Wavii Builds a Facebook-Style Feed for All the World’s News
After talking with the guys behind Wavii, a Seattle startup that has built a Facebook-style feed for all the world’s events, I had two somewhat conflicting impressions: Wavii is potentially good medicine for information overload, and at the same time another sign that this modern affliction has us tightly in its grasp.
Wavii delivers a constant stream of updates on whatever you’re interested in, though celebrity gossip, entertainment, technology news, and politics dominated the demonstration I saw. The company’s app, launching today in its second iteration for the iPhone, is “kind of a navigational layer on top of content,” says founder and CEO Adrian Aoun.
But it’s about much more than just navigation. In some ways, Wavii is the Veg-O-Matic of Internet content consumption. It slices and dices news into easily consumable bits. It’s like Facebook. It’s like Google, like Twitter. But better, Aoun says.
There’s no shortage of ambition here. And Wavii is in a space with no shortage of competition.
The 25-person company draws inspiration, technology and talent from the likes of Microsoft, Amazon Web Services, Last.fm, and Noam Chomsky (Aoun’s father, Joseph Aoun, is a linguistics professor and now Northeastern University president who studied under the prolific scholar at MIT). Angel investors include Lotus founder Mitch Kapor, PayPal co-founder Max Levchin, Shawn Fanning of Napster, Keith Rabois, Ron Conway, Dave Morin, Crunch Fund, and others, Aoun says. The company has raised “upwards of $10 million,” according to a PR pitch. Aoun wasn’t going there. “Not to be entirely obnoxious, but just to be blunt, we try not to get into the details of our financing.”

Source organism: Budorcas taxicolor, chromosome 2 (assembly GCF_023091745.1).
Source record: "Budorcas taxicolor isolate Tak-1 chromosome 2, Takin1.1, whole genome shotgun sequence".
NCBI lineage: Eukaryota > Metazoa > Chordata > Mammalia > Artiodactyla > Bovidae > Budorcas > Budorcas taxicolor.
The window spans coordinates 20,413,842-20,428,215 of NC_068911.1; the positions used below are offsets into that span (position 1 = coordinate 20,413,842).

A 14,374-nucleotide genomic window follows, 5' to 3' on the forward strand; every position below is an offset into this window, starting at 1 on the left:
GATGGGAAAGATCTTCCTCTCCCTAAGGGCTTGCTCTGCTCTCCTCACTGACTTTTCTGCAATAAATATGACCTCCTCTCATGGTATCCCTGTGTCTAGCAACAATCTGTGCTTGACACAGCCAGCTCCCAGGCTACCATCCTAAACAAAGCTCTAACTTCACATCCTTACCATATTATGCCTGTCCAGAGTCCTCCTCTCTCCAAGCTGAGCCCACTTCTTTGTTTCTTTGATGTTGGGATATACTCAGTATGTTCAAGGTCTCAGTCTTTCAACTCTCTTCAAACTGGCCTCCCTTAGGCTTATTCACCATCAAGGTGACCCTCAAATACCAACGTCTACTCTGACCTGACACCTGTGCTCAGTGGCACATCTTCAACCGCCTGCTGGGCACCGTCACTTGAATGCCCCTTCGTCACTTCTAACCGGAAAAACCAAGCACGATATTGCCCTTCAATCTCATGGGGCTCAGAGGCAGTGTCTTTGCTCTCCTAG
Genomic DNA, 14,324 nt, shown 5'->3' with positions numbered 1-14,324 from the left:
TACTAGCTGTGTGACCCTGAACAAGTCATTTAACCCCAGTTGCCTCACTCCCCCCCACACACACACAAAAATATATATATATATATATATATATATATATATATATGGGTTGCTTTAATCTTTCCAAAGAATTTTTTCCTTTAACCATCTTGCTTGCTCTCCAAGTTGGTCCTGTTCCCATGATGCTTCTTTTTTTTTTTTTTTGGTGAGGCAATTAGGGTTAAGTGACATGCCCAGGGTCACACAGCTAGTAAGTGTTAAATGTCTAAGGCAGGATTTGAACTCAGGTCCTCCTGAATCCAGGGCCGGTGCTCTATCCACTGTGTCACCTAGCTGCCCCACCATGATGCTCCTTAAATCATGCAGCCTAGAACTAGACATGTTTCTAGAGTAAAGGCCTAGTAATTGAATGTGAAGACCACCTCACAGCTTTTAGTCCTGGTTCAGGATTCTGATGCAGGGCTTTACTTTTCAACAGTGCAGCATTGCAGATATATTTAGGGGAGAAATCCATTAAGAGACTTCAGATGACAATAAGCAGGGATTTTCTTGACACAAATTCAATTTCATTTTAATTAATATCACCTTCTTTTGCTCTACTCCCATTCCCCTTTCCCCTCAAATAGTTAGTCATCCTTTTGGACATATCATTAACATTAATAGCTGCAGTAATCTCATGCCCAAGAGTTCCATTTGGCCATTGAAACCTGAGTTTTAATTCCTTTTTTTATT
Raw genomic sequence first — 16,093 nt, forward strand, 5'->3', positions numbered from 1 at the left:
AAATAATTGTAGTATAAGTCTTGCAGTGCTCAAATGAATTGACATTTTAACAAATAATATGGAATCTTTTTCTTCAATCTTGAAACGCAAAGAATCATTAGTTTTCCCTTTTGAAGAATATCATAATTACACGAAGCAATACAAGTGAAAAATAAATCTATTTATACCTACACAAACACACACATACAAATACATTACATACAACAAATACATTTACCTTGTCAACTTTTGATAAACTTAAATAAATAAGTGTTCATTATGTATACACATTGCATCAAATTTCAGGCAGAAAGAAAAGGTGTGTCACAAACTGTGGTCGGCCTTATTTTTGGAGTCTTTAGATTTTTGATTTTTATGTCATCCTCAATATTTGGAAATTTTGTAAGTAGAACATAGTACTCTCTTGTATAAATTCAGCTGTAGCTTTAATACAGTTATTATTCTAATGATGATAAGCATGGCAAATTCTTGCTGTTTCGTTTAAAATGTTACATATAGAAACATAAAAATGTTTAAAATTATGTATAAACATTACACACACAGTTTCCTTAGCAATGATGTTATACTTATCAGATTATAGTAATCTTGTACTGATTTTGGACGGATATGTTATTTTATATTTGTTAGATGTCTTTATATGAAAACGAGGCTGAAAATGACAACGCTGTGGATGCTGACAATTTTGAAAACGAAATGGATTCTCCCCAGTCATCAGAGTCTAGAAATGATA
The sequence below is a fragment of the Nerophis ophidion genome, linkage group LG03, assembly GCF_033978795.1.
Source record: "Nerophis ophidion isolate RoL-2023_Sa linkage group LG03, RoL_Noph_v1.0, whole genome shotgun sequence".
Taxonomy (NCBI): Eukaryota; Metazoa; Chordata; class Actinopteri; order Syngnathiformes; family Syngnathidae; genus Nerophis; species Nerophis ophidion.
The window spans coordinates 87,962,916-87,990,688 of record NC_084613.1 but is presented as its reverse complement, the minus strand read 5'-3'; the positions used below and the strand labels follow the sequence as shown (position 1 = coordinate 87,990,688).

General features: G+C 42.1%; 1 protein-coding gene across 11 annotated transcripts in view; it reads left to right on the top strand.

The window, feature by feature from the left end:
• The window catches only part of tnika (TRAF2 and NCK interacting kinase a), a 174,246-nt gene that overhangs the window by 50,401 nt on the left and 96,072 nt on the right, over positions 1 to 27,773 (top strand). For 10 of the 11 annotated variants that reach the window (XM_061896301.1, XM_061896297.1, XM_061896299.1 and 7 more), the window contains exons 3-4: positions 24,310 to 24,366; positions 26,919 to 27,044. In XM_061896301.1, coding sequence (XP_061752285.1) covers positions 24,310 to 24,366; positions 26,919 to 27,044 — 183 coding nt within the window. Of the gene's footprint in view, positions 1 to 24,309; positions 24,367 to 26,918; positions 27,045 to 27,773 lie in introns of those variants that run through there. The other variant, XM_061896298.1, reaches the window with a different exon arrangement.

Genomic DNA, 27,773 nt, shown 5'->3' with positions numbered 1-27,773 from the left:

Wavii would make money by besting the big players in online advertising, and, as a secondary business, licensing the structured data it is amassing. There are also hints that the powerful learning machine at the company’s heart could have broader applications.
In advertising, Aoun says the company can combine the context that makes Google search ads valuable with the demographic information compiled by Facebook, which is effectively a proxy for what people are interested in.
“We somewhat have the best of both worlds, right? We’ve got context and we’ve got a strong interest graph, or interest profile about our users, and so, we think that advertising will be a very good fit for us,” Aoun says.
But he insists that after the better part of four years in business, “we’re not pursuing revenue right now.”
“Probably in the next couple of years is when we’ll start to actually try and make money. But not quite yet. We want to focus on just kind of perfecting the product and building up our user base first,” Aoun says.
That timeline sounds more like a cleantech company model than a hot app developer. But as Wavii head of product and operations Dan Lewis points out, the company is attempting a heavy technical lift in the realms of … Next Page »